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  1. #11

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    How about Sensia?

  2. #12

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    They are all good ones. Try some of each. Remember, there are three types of Velvia:

    50: http://www.kenrockwell.com/fuji/velvia-50.htm. Very high saturation, warmer yellows.
    100: http://www.kenrockwell.com/fuji/velvia100.htm. Very high saturation, cooler yellows.
    100F: http://www.kenrockwell.com/tech/velvia100f.htm. High saturation, better skin tones.

    There is certainly a way to print your transparencies aside from the ones you named: Ilfochrome. Do it while you still can. You can get the stuff from Freestyle via special order.
    Last edited by 2F/2F; 06-15-2011 at 02:21 AM. Click to view previous post history.
    2F/2F

    "Truth and love are my law and worship. Form and conscience are my manifestation and guide. Nature and peace are my shelter and companions. Order is my attitude. Beauty and perfection are my attack."

    - Rob Tyner (1944 - 1991)

  3. #13

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    Quote Originally Posted by KanFotog View Post
    How about Sensia?
    Not available in 120 format as used by the original poster's RB67...

    ...and withdrawn by Fuji 12 months ago, so now rather difficult to find in 35mm as well.

  4. #14
    Paul Green's Avatar
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    My vote goes for provia, don't be scared by the films latitude, if it is as difficult as people are saying to meter for then it would have been discontinued a long time ago.

  5. #15
    Roger Cole's Avatar
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    Saturation is a relative thing. Astia and E100G would have been considered quite saturated a couple of decades ago.

    I have tried to like Provia and can't seem to do so. If I want exaggerated saturation and wild color, Velvia 50 or E100VS. If I want impressive but less exaggerated color and slightly more manageable contrast, it's E100G nowadays. I like Astia for the same sorts of shots, but since I mostly shoot E6 in 35mm and Fuji discontinued it, I've really started to like E100G.

  6. #16
    mooseontheloose's Avatar
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    Agreed - why not grab a roll or two of each type and see how they go? When I first shot slides I didn't know what I was doing and 99% of them came out just fine. And when I got my first roll back, I was floored by the colours and the almost three-dimensionality I got in the slides. I never looked back (until I started shooting black and white that is).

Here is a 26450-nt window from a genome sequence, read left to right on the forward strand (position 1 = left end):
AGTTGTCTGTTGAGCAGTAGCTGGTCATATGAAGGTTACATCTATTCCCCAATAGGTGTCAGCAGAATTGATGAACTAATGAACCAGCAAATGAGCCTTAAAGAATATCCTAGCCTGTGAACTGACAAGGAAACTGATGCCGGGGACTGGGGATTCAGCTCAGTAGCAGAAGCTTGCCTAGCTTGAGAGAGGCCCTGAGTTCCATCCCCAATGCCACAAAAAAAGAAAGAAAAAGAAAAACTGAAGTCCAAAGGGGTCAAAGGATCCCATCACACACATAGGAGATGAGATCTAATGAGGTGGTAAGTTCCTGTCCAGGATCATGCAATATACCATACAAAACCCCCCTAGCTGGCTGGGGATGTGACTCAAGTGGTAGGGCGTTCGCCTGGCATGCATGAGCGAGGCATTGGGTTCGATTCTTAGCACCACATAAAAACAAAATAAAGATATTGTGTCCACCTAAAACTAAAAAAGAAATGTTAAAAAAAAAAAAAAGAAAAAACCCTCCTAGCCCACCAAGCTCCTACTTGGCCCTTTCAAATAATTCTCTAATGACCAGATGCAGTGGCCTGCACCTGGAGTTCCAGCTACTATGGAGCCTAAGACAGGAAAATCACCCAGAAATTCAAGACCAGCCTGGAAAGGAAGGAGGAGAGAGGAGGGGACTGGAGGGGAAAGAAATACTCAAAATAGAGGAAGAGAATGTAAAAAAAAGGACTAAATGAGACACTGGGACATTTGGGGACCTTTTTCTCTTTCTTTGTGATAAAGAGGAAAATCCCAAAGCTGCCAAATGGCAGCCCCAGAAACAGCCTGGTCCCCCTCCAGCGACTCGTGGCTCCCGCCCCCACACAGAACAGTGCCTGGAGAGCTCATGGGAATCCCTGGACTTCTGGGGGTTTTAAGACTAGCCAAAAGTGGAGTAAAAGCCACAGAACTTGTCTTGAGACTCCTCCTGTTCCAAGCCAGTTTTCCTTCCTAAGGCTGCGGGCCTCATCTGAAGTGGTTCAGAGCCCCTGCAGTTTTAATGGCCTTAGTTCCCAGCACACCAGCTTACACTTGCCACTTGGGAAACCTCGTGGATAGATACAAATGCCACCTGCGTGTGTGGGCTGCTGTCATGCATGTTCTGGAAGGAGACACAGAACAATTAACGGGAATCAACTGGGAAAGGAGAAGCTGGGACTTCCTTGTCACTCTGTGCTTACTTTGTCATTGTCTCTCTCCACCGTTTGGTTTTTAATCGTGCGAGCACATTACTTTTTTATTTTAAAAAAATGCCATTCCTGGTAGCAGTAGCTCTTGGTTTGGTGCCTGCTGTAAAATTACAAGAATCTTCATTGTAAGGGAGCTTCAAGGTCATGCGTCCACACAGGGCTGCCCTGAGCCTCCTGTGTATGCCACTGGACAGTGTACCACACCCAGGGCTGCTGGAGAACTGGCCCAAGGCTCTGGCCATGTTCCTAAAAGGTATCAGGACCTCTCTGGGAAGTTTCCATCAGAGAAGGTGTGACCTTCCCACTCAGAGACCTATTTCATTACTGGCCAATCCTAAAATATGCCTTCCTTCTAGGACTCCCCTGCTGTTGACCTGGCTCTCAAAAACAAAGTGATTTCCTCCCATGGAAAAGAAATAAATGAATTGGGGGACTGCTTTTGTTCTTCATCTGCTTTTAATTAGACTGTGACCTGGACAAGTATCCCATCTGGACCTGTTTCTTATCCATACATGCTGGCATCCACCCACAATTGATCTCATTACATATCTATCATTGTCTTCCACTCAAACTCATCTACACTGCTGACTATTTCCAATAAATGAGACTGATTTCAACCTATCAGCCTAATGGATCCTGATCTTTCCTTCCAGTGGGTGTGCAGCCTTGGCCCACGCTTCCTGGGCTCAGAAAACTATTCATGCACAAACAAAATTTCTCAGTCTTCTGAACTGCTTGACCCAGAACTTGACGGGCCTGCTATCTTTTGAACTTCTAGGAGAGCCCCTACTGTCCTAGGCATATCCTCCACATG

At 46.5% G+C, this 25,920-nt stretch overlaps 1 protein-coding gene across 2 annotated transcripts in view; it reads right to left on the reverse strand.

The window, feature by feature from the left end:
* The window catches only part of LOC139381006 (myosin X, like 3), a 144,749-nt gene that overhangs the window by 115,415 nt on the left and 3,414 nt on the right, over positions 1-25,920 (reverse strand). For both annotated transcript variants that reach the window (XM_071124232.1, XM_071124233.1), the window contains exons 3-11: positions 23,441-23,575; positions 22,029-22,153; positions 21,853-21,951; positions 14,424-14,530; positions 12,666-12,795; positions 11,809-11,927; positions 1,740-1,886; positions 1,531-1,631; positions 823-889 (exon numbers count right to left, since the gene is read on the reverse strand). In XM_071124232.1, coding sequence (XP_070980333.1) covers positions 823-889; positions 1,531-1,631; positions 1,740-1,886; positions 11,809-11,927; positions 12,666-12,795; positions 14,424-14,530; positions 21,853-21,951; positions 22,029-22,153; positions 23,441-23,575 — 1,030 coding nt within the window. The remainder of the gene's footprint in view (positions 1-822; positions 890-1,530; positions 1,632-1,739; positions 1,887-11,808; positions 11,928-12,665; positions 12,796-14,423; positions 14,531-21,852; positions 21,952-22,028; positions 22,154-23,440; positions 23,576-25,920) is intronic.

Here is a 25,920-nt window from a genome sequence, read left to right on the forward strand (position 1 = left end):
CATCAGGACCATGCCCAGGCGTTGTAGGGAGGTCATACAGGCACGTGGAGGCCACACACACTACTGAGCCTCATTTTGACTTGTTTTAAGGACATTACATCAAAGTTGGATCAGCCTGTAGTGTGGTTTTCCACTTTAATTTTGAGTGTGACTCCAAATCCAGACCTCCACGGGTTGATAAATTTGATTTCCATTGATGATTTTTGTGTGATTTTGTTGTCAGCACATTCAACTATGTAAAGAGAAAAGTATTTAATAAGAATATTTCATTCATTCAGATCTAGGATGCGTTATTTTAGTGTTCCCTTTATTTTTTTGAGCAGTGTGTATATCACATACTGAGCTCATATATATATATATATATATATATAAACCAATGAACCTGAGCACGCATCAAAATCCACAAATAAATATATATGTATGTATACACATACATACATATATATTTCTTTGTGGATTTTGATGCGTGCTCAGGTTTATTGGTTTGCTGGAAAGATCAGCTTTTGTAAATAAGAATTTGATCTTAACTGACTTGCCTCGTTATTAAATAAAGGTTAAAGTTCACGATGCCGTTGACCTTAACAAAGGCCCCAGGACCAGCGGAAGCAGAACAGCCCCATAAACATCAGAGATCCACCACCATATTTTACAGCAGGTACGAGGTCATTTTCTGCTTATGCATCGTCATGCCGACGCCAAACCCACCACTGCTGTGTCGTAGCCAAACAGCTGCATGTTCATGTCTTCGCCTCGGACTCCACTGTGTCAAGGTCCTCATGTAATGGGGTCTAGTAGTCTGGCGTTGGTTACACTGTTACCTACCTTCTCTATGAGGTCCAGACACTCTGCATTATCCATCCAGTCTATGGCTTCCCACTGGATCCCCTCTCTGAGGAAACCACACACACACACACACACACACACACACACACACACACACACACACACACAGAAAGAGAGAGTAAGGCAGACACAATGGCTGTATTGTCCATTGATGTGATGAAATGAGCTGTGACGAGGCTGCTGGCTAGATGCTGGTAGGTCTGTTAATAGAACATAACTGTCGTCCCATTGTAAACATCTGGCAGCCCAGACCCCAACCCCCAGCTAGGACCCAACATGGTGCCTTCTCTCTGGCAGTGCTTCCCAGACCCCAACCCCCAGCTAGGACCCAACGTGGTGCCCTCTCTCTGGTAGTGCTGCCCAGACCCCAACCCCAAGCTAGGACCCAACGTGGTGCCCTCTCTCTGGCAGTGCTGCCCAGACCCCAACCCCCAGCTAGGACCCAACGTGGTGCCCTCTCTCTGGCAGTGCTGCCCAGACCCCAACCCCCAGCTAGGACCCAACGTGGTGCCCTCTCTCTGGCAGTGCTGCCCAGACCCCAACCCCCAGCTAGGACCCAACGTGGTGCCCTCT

Rachelle

    My favorite thing is to go where I've never been. D. Arbus

  7. #17

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    I'd recommend you try them all, but for me, it's Velvia. It was one of the first films I ever shot, and I think it's easier to get right than it seems. It's easy to blow highlights, but apart from that I think it always looks pretty nice. It'll often go a bit purple, but I think for night landscapes, that only adds to it's appeal.

  8. #18
    markbarendt's Avatar
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    Provia IMO is great, nice rich color palette Suitable for most any subject.

    Velvia works well where enhanced color is part of the expectation, like fall leaves and technicolor sunsets.

    Astia works better where you don't want color competing with the subject. I'm not saying it's colors are muted, just not enhanced.

    I would though suggest that either you meter well and place your subjects carefully or that you bracket.
    Mark Barendt, Beaverton, OR

    "We do not see things the way they are. We see things the way we are." Anaïs Nin

  9. #19
    nick mulder's Avatar
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    Much discussion - care less, shoot more...

    Shall I throw in Fuji Fortia as an option ? heh heh
    Cleared the bowel problem, working on the consonants...

  10. #20
    brian steinberger's Avatar
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    When I used to shoot chromes exclusively it was always Velvia 50, then, later Velvia 100. I'm now slowly getting back into shooting color and have shot a few rolls of Provia and prefer the results to Velvia. Little less saturation, more pleasing colors. Velvia is still great for fall foliage though as someone else mentioned or anytime a "drab" scene needs a kick. But I prefer Provia to Velvia for most subjects.

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